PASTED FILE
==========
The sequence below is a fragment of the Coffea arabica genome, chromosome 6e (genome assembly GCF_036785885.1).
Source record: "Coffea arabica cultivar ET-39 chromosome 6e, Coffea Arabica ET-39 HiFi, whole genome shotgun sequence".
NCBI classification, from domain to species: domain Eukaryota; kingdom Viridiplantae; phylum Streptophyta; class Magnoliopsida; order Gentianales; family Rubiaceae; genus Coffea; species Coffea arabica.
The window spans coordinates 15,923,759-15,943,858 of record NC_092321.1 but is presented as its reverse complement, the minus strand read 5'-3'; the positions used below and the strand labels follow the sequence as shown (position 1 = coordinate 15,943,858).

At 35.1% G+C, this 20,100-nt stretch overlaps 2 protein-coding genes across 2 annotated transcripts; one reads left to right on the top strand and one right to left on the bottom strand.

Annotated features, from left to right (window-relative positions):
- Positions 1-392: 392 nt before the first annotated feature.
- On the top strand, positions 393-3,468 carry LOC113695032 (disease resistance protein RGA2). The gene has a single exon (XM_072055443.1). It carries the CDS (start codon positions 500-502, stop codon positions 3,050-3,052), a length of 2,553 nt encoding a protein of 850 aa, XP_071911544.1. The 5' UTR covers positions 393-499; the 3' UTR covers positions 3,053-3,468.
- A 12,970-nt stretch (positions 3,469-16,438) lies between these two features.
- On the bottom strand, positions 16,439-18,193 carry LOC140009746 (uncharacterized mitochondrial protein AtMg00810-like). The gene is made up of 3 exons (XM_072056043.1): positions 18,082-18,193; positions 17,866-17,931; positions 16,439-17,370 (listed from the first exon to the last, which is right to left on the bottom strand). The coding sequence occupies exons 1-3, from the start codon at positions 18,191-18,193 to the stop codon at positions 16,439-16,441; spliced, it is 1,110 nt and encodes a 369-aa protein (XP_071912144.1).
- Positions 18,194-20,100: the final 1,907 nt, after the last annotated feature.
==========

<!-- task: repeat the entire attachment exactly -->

The sequence below is a fragment of the Coffea arabica genome, chromosome 6e (genome assembly GCF_036785885.1).
Source record: "Coffea arabica cultivar ET-39 chromosome 6e, Coffea Arabica ET-39 HiFi, whole genome shotgun sequence".
NCBI classification, from domain to species: domain Eukaryota; kingdom Viridiplantae; phylum Streptophyta; class Magnoliopsida; order Gentianales; family Rubiaceae; genus Coffea; species Coffea arabica.
The window spans coordinates 15,923,759-15,943,858 of record NC_092321.1 but is presented as its reverse complement, the minus strand read 5'-3'; the positions used below and the strand labels follow the sequence as shown (position 1 = coordinate 15,943,858).

At 35.1% G+C, this 20,100-nt stretch overlaps 2 protein-coding genes across 2 annotated transcripts; one reads left to right on the top strand and one right to left on the bottom strand.

Annotated features, from left to right (window-relative positions):
- Positions 1-392: 392 nt before the first annotated feature.
- On the top strand, positions 393-3,468 carry LOC113695032 (disease resistance protein RGA2). The gene has a single exon (XM_072055443.1). It carries the CDS (start codon positions 500-502, stop codon positions 3,050-3,052), a length of 2,553 nt encoding a protein of 850 aa, XP_071911544.1. The 5' UTR covers positions 393-499; the 3' UTR covers positions 3,053-3,468.
- A 12,970-nt stretch (positions 3,469-16,438) lies between these two features.
- On the bottom strand, positions 16,439-18,193 carry LOC140009746 (uncharacterized mitochondrial protein AtMg00810-like). The gene is made up of 3 exons (XM_072056043.1): positions 18,082-18,193; positions 17,866-17,931; positions 16,439-17,370 (listed from the first exon to the last, which is right to left on the bottom strand). The coding sequence occupies exons 1-3, from the start codon at positions 18,191-18,193 to the stop codon at positions 16,439-16,441; spliced, it is 1,110 nt and encodes a 369-aa protein (XP_071912144.1).
- Positions 18,194-20,100: the final 1,907 nt, after the last annotated feature.